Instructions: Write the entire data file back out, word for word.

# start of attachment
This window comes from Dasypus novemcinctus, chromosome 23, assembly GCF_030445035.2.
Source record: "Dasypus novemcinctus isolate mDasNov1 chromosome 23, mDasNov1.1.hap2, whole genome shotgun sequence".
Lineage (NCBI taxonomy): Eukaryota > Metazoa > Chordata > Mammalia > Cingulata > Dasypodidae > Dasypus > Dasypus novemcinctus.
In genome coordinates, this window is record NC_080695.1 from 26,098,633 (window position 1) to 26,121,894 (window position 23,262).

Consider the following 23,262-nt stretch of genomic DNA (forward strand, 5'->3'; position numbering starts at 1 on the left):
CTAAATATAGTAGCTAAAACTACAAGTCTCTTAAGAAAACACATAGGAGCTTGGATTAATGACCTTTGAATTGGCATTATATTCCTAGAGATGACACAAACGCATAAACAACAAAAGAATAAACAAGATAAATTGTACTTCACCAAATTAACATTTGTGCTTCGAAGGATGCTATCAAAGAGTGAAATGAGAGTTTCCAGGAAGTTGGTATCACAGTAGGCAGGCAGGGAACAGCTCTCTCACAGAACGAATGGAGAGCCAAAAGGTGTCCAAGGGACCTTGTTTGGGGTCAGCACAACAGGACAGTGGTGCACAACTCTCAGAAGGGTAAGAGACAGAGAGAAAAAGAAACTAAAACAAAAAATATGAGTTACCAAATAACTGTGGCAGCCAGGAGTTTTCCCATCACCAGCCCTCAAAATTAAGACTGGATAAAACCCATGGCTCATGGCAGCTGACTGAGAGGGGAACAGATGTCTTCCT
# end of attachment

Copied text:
This window comes from Dasypus novemcinctus, chromosome 23, assembly GCF_030445035.2.
Source record: "Dasypus novemcinctus isolate mDasNov1 chromosome 23, mDasNov1.1.hap2, whole genome shotgun sequence".
Lineage (NCBI taxonomy): Eukaryota > Metazoa > Chordata > Mammalia > Cingulata > Dasypodidae > Dasypus > Dasypus novemcinctus.
In genome coordinates, this window is record NC_080695.1 from 26,098,633 (window position 1) to 26,121,894 (window position 23,262).

Consider the following 23,262-nt stretch of genomic DNA (forward strand, 5'->3'; position numbering starts at 1 on the left):
CTAAATATAGTAGCTAAAACTACAAGTCTCTTAAGAAAACACATAGGAGCTTGGATTAATGACCTTTGAATTGGCATTATATTCCTAGAGATGACACAAACGCATAAACAACAAAAGAATAAACAAGATAAATTGTACTTCACCAAATTAACATTTGTGCTTCGAAGGATGCTATCAAAGAGTGAAATGAGAGTTTCCAGGAAGTTGGTATCACAGTAGGCAGGCAGGGAACAGCTCTCTCACAGAACGAATGGAGAGCCAAAAGGTGTCCAAGGGACCTTGTTTGGGGTCAGCACAACAGGACAGTGGTGCACAACTCTCAGAAGGGTAAGAGACAGAGAGAAAAAGAAACTAAAACAAAAAATATGAGTTACCAAATAACTGTGGCAGCCAGGAGTTTTCCCATCACCAGCCCTCAAAATTAAGACTGGATAAAACCCATGGCTCATGGCAGCTGACTGAGAGGGGAACAGATGTCTTCCT